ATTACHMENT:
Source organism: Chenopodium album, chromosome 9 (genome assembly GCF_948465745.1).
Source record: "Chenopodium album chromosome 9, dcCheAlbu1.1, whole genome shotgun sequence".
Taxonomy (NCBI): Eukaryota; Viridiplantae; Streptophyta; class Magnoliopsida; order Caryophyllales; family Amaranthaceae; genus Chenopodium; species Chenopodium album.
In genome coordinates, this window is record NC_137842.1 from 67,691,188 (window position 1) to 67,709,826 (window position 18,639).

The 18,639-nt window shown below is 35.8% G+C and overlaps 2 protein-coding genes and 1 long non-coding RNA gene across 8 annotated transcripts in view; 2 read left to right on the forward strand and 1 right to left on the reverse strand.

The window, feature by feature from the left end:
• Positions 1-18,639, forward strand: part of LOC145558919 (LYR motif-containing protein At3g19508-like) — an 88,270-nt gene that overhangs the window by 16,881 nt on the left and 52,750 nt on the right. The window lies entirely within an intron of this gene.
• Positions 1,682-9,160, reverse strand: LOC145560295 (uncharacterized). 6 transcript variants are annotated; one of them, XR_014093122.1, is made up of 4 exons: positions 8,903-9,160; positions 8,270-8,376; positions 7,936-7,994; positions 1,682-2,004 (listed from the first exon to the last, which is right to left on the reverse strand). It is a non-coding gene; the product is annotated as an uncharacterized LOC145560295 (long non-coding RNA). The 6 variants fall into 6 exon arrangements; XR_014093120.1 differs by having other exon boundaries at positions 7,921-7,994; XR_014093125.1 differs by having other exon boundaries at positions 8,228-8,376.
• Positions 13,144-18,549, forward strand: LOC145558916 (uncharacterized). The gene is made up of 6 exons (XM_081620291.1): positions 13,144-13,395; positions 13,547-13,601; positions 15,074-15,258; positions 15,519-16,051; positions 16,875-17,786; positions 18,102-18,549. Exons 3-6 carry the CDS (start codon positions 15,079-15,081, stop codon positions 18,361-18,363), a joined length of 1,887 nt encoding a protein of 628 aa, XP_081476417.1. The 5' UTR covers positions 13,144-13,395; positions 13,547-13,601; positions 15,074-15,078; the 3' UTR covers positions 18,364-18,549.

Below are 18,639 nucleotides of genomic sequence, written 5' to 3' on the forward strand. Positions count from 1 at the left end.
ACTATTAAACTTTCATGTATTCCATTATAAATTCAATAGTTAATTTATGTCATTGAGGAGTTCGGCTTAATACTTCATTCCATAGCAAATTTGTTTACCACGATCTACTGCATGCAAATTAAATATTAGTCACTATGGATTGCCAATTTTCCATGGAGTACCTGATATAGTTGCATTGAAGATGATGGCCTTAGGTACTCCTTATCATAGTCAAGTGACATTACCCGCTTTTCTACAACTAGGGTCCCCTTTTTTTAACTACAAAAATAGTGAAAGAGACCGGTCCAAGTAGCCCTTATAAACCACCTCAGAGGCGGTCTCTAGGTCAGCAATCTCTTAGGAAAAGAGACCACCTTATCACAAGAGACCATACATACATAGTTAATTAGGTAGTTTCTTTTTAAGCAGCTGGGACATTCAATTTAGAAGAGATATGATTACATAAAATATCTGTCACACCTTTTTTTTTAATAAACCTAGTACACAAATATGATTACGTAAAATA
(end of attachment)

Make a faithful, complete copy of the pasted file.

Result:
Source organism: Chenopodium album, chromosome 9 (genome assembly GCF_948465745.1).
Source record: "Chenopodium album chromosome 9, dcCheAlbu1.1, whole genome shotgun sequence".
Taxonomy (NCBI): Eukaryota; Viridiplantae; Streptophyta; class Magnoliopsida; order Caryophyllales; family Amaranthaceae; genus Chenopodium; species Chenopodium album.
In genome coordinates, this window is record NC_137842.1 from 67,691,188 (window position 1) to 67,709,826 (window position 18,639).

The 18,639-nt window shown below is 35.8% G+C and overlaps 2 protein-coding genes and 1 long non-coding RNA gene across 8 annotated transcripts in view; 2 read left to right on the forward strand and 1 right to left on the reverse strand.

The window, feature by feature from the left end:
• Positions 1-18,639, forward strand: part of LOC145558919 (LYR motif-containing protein At3g19508-like) — an 88,270-nt gene that overhangs the window by 16,881 nt on the left and 52,750 nt on the right. The window lies entirely within an intron of this gene.
• Positions 1,682-9,160, reverse strand: LOC145560295 (uncharacterized). 6 transcript variants are annotated; one of them, XR_014093122.1, is made up of 4 exons: positions 8,903-9,160; positions 8,270-8,376; positions 7,936-7,994; positions 1,682-2,004 (listed from the first exon to the last, which is right to left on the reverse strand). It is a non-coding gene; the product is annotated as an uncharacterized LOC145560295 (long non-coding RNA). The 6 variants fall into 6 exon arrangements; XR_014093120.1 differs by having other exon boundaries at positions 7,921-7,994; XR_014093125.1 differs by having other exon boundaries at positions 8,228-8,376.
• Positions 13,144-18,549, forward strand: LOC145558916 (uncharacterized). The gene is made up of 6 exons (XM_081620291.1): positions 13,144-13,395; positions 13,547-13,601; positions 15,074-15,258; positions 15,519-16,051; positions 16,875-17,786; positions 18,102-18,549. Exons 3-6 carry the CDS (start codon positions 15,079-15,081, stop codon positions 18,361-18,363), a joined length of 1,887 nt encoding a protein of 628 aa, XP_081476417.1. The 5' UTR covers positions 13,144-13,395; positions 13,547-13,601; positions 15,074-15,078; the 3' UTR covers positions 18,364-18,549.

Below are 18,639 nucleotides of genomic sequence, written 5' to 3' on the forward strand. Positions count from 1 at the left end.
ACTATTAAACTTTCATGTATTCCATTATAAATTCAATAGTTAATTTATGTCATTGAGGAGTTCGGCTTAATACTTCATTCCATAGCAAATTTGTTTACCACGATCTACTGCATGCAAATTAAATATTAGTCACTATGGATTGCCAATTTTCCATGGAGTACCTGATATAGTTGCATTGAAGATGATGGCCTTAGGTACTCCTTATCATAGTCAAGTGACATTACCCGCTTTTCTACAACTAGGGTCCCCTTTTTTTAACTACAAAAATAGTGAAAGAGACCGGTCCAAGTAGCCCTTATAAACCACCTCAGAGGCGGTCTCTAGGTCAGCAATCTCTTAGGAAAAGAGACCACCTTATCACAAGAGACCATACATACATAGTTAATTAGGTAGTTTCTTTTTAAGCAGCTGGGACATTCAATTTAGAAGAGATATGATTACATAAAATATCTGTCACACCTTTTTTTTTAATAAACCTAGTACACAAATATGATTACGTAAAATA